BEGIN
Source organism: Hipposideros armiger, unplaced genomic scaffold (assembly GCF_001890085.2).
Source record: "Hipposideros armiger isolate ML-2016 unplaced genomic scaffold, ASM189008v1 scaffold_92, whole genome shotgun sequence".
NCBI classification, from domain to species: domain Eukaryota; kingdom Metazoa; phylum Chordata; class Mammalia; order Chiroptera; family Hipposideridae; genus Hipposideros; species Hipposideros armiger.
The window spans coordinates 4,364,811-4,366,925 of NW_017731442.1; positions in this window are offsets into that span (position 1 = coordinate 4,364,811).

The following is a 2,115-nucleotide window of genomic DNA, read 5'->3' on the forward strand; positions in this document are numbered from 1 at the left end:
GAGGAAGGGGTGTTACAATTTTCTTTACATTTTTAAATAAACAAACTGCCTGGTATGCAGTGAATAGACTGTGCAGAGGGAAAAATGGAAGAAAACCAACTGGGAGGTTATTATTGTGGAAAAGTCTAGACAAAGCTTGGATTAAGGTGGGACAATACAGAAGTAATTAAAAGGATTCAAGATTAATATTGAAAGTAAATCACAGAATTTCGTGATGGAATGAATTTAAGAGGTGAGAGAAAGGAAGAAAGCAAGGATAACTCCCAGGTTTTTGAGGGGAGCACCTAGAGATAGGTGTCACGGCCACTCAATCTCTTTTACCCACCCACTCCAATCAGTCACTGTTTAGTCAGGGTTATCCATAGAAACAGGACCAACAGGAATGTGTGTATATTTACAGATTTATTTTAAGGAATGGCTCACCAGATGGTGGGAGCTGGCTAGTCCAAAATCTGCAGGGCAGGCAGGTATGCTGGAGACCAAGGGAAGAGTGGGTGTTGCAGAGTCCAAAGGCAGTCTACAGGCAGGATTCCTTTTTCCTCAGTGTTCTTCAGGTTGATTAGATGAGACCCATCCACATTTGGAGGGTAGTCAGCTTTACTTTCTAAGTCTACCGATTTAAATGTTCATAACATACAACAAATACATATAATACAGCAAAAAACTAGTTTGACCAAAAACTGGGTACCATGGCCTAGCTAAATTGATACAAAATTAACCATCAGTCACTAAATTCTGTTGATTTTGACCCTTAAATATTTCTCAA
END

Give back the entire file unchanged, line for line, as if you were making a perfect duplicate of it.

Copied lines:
Source organism: Hipposideros armiger, unplaced genomic scaffold (assembly GCF_001890085.2).
Source record: "Hipposideros armiger isolate ML-2016 unplaced genomic scaffold, ASM189008v1 scaffold_92, whole genome shotgun sequence".
NCBI classification, from domain to species: domain Eukaryota; kingdom Metazoa; phylum Chordata; class Mammalia; order Chiroptera; family Hipposideridae; genus Hipposideros; species Hipposideros armiger.
The window spans coordinates 4,364,811-4,366,925 of NW_017731442.1; positions in this window are offsets into that span (position 1 = coordinate 4,364,811).

The following is a 2,115-nucleotide window of genomic DNA, read 5'->3' on the forward strand; positions in this document are numbered from 1 at the left end:
GAGGAAGGGGTGTTACAATTTTCTTTACATTTTTAAATAAACAAACTGCCTGGTATGCAGTGAATAGACTGTGCAGAGGGAAAAATGGAAGAAAACCAACTGGGAGGTTATTATTGTGGAAAAGTCTAGACAAAGCTTGGATTAAGGTGGGACAATACAGAAGTAATTAAAAGGATTCAAGATTAATATTGAAAGTAAATCACAGAATTTCGTGATGGAATGAATTTAAGAGGTGAGAGAAAGGAAGAAAGCAAGGATAACTCCCAGGTTTTTGAGGGGAGCACCTAGAGATAGGTGTCACGGCCACTCAATCTCTTTTACCCACCCACTCCAATCAGTCACTGTTTAGTCAGGGTTATCCATAGAAACAGGACCAACAGGAATGTGTGTATATTTACAGATTTATTTTAAGGAATGGCTCACCAGATGGTGGGAGCTGGCTAGTCCAAAATCTGCAGGGCAGGCAGGTATGCTGGAGACCAAGGGAAGAGTGGGTGTTGCAGAGTCCAAAGGCAGTCTACAGGCAGGATTCCTTTTTCCTCAGTGTTCTTCAGGTTGATTAGATGAGACCCATCCACATTTGGAGGGTAGTCAGCTTTACTTTCTAAGTCTACCGATTTAAATGTTCATAACATACAACAAATACATATAATACAGCAAAAAACTAGTTTGACCAAAAACTGGGTACCATGGCCTAGCTAAATTGATACAAAATTAACCATCAGTCACTAAATTCTGTTGATTTTGACCCTTAAATATTTCTCAA